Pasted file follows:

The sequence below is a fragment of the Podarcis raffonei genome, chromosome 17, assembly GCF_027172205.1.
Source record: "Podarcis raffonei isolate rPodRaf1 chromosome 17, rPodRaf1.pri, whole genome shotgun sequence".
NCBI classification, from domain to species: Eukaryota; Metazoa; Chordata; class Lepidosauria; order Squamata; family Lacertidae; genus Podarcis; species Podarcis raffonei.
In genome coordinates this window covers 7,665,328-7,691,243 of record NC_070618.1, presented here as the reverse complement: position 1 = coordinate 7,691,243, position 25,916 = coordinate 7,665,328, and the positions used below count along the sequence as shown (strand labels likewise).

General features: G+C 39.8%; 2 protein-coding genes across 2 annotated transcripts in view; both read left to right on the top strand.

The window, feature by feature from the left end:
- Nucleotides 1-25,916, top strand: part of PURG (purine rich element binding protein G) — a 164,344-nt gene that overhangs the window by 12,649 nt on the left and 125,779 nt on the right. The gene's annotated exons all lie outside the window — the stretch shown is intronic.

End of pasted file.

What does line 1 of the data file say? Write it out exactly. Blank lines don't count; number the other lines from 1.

The sequence below is a fragment of the Podarcis raffonei genome, chromosome 17, assembly GCF_027172205.1.